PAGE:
Charlis Raineki a , Raphael Escorsim Szawka d , Cármen Marilei Gomes a, c , Marta Knijnik Lucion a , Jaqueline Barp b , Adriane Belló-Klein b , Celso Rodrigues Franci c , Janete Aparecida Anselmo-Franci d , Gilberto Luiz Sanvitto a , Aldo Bolten Lucion a
06 December 2007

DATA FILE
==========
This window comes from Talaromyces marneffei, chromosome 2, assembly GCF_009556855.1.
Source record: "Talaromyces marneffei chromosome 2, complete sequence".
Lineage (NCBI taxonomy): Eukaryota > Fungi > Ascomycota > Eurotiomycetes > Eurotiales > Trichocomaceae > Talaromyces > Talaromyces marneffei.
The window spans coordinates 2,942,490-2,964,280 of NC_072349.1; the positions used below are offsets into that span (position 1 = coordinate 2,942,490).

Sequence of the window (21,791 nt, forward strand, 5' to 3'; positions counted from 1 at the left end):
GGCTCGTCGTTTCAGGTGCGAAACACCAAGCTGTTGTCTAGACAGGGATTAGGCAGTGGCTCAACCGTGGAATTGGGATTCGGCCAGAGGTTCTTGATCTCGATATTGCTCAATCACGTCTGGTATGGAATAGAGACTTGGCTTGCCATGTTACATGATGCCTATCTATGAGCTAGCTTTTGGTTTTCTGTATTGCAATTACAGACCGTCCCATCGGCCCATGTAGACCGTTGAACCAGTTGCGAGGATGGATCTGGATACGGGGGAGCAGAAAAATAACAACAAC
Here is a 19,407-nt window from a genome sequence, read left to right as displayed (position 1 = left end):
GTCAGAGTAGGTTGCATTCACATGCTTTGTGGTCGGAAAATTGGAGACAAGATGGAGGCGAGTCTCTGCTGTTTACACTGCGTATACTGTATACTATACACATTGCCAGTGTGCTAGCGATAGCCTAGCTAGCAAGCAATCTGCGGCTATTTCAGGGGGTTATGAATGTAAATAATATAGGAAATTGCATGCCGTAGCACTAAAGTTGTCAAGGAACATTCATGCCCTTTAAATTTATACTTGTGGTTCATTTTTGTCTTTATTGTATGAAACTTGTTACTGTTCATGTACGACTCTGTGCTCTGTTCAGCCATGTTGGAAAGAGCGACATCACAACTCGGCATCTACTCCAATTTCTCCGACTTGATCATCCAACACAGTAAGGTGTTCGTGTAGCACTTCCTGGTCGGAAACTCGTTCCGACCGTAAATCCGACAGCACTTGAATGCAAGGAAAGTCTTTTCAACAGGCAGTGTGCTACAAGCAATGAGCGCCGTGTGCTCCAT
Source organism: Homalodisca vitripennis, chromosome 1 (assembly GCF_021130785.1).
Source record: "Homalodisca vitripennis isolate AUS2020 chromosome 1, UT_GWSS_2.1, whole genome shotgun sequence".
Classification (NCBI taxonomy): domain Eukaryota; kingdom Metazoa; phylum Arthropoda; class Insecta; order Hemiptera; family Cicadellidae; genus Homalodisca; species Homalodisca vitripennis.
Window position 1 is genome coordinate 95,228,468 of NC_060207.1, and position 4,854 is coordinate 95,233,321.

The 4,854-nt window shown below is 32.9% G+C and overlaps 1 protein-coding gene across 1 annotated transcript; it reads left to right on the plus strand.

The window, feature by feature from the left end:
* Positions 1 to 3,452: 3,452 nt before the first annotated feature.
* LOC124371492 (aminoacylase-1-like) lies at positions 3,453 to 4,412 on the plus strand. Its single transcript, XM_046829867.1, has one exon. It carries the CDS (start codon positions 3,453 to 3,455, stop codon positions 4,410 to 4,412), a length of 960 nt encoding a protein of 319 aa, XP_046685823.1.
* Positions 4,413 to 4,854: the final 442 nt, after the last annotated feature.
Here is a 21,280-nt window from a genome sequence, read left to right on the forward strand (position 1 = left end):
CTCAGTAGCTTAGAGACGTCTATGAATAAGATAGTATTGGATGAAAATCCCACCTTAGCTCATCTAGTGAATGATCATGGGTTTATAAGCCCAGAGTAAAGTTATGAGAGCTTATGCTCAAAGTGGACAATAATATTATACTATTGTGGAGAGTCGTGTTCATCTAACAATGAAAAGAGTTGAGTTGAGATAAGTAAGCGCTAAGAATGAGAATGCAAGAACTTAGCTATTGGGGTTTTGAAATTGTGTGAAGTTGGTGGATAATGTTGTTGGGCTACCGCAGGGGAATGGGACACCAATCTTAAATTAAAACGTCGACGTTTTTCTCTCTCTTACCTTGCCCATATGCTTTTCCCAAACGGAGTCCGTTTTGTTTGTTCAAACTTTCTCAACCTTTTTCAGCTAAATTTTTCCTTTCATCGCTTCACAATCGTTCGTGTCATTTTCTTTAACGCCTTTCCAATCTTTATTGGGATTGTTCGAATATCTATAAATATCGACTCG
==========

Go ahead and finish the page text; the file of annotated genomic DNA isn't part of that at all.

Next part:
Early-life environmental events that disrupt the mother-pup relationship may induce profound long-lasting changes on several behavioral and neuroendocrine systems. The neonatal handling procedure, which involves repeated brief maternal separations followed by experimental manipulations, reduces sexual behavior and induces anovulatory estrous cycles in female rats. On the afternoon of proestrus, neonatally handled females show a reduced surge of luteinizing hormone (LH) and an increased content of gonadotropin-releasing hormone in the medial preoptic area (MPOA). In order to detect the possible causes for the reduced ovulation and sexual behavior, the present study aimed to analyze the effects of neonatal handling on noradrenaline (NA) and nitric oxide (NO) levels in the MPOA on the afternoon of proestrus. Neonatal handling reduced MHPG (NA metabolite) levels and MHPG/NA ratio in the MPOA, indicating decreased NAergic activity. Additionally, neonatal handling decreased NO levels, as measured by the metabolites (NO<sub>x</sub>), nitrite and nitrate in the same period. We may conclude that the neonatal handling procedure decreased activity of the NAergic and NOergic systems in the MPOA during proestrus, which is involved in the control of LH and FSH secretion, and this may possibly explain the anovulatory estrous cycles and reduced sexual behavior of the neonatally handled female rats.